Is tungsten (or conventional) lighting equipment (non LED) still worth investing in? (4 replies and 1 comment)
Hello Roger and forum members.
I'm thinking of buying used lighting equipment. Roger, you often use conventional tungsten lamps. They render good skin tones and colors. They can be shaped: spot/flood. Can be used to bounce or reflect in mirrors.
But now we have LED. The main advantages of LED being:
1. high light output per Watt.
2. low heat
3. light weight
4. flicker free (when used without dimming circuit, or battery, and/or good dimmer circuit.
1. not always good color rendition (but is getting better with use of phosphor intermediate)
2. flicker when not done right (see above)
3. the physical shape of the lamps are not always suited to shape the light.
For example: a grid of 4' LED tubes makes a nice soft light. But it can't be turned smaller to make it sharper when desired.
Please let me know your thoughts.
I would say your breakdown hits most of the main points. LED units are becoming so much more practical and economical to use than conventional tungsten lamps in many situations. Power supply verses output is, obviously, the main consideration but the color control one has with some advanced LED systems offers so much more than is practical or even possible with the use of conventional lamps and gels.
I still have reservations with some LED systems. The range of LED fresnel lamps is still not equivalent to conventional units. There is still no real equivalent to a Mole 1K, 2K, 5K etc. Nor is their an equivalent to the larger HMI units such as the 18K Fresnel lamp or an M9. Another thing to consider is the price of an LED unit verse a tungsten lamp. On occasion it is still more economical to use cheap tungsten fixtures when they are required in large numbers but those occasions are rapidly diminishing.
I think LED's are very tempting as a substitute for larger, hotter, power-hungry tungsten and HMI units, but unless going for an unusual color output, as Roger mentions, personally I don't care for LED as a substitute for either tungsten or HMI, because they just don't look very good to me in that usage, by comparison. Even the Arri Skypanels, excellent lights with enough power to act as a bounce source, and as easy to change color and tint as they are, don't have as nice a look in my opinion on skin as tungsten or HMI. But like all things, as I think Roger is suggesting, it's a balance of more considerations that include budget, time, and manpower.
Thank you Roger, thank you Brant,
Alan Roberts is a retired BBC equipment testing technician. He developed a way to test and rank the quality of light of a lamp. His TLCI method is considered more accurate than CRI.
He's tested (and is still testing) a wide and growing range of lamps and publishes the results here:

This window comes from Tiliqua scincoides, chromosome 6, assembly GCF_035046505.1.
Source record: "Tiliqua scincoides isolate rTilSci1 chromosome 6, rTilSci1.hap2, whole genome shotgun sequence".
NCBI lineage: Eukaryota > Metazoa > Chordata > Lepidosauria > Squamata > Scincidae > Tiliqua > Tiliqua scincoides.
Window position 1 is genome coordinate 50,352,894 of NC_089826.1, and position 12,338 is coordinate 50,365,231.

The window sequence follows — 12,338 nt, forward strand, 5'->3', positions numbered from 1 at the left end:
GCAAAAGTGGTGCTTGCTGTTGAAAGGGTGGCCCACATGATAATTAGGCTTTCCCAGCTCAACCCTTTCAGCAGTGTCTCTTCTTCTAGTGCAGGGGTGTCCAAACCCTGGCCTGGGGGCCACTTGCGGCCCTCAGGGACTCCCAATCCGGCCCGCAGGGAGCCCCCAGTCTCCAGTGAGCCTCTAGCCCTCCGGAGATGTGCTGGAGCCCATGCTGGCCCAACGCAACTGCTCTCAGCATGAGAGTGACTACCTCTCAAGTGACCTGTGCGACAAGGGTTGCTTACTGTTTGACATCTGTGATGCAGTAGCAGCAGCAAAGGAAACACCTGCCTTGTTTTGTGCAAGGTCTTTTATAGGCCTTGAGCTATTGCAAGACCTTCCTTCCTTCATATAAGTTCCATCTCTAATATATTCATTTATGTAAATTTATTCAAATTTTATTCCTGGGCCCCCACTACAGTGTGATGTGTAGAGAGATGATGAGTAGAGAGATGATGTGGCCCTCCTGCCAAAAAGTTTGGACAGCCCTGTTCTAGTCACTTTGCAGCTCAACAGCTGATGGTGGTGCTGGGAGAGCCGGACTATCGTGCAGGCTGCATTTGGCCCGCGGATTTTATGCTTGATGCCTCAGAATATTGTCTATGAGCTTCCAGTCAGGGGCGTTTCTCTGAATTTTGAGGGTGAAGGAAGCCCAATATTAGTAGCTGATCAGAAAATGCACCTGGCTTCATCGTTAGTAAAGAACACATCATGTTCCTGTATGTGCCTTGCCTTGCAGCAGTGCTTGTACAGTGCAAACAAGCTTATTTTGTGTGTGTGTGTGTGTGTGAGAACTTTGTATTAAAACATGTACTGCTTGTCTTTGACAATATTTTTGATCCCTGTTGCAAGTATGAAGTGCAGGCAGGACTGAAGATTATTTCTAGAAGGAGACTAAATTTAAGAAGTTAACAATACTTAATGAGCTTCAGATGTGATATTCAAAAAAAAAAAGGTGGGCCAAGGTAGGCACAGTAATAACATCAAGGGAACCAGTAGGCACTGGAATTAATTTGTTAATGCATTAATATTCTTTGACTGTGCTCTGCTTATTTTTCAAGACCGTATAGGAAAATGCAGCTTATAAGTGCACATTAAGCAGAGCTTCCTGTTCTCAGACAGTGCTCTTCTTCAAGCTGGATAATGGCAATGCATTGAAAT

The closer the rated value gets to 100, the better the color rendition of the light. Conventional tungsten and candle light are rated as 100.
It's interesting to see that it's not always the most expensive lamps that are rated best.
He even tested IKEA lamps. Their 11W E27 LED Bulb scores 93 which is not bad. IKEA claims they are dimmable too! But something to be aware of is that LED lamps do not change color temperature when dimmed.
Roger, would you consider using them in a ring light?
I'm considering buying a used 2000W Arri fresnel lamp. Because, like Roger says, the LED fresnels are still not that good and they are very expensive.
I would like to use it to mimic a beam of sunlight entering a room, bouncing it of a mirror to get sharp edges like from a window. Roger, you taught me this technique and advised a 2000W tungsten fresnel 🙂
I hired one at the time and it worked very well.
But there's always the question for freelance filmmakers like myself. How often will you use this lamp? Is it worth the investment?
The best way you could spend your money is getting an insurance policy that will allow you to rent the units you need. A 2K Fresnel rents for under $25/Day near me. If you have no access to a rental house then perhaps buying is actually your only option?
I think the question really depends what you shoot and how you like to light. That said, I have a few Arri 1K fresnels and use them quite often as a warm kick from outside windows or as harder sources in conjunction with atmosphere. I did use them as bounced sources but now use Litepanel Astra 3x's in their place.
I don't understand the 'insurance policy' for renting the units needed. Can you explain a bit more? I did rent lamps in the past. It's cheap. But it's always a bit time consuming and a hassle for the relatively small shoots I'm doing.
I bought an Arri T2 lamp for USD $ 400,- on eBay. I'll most likely won't use it 16 times in a year to break even. But it saves me the drive to the rental house. And it's a thing of value that I could sell or rent to others.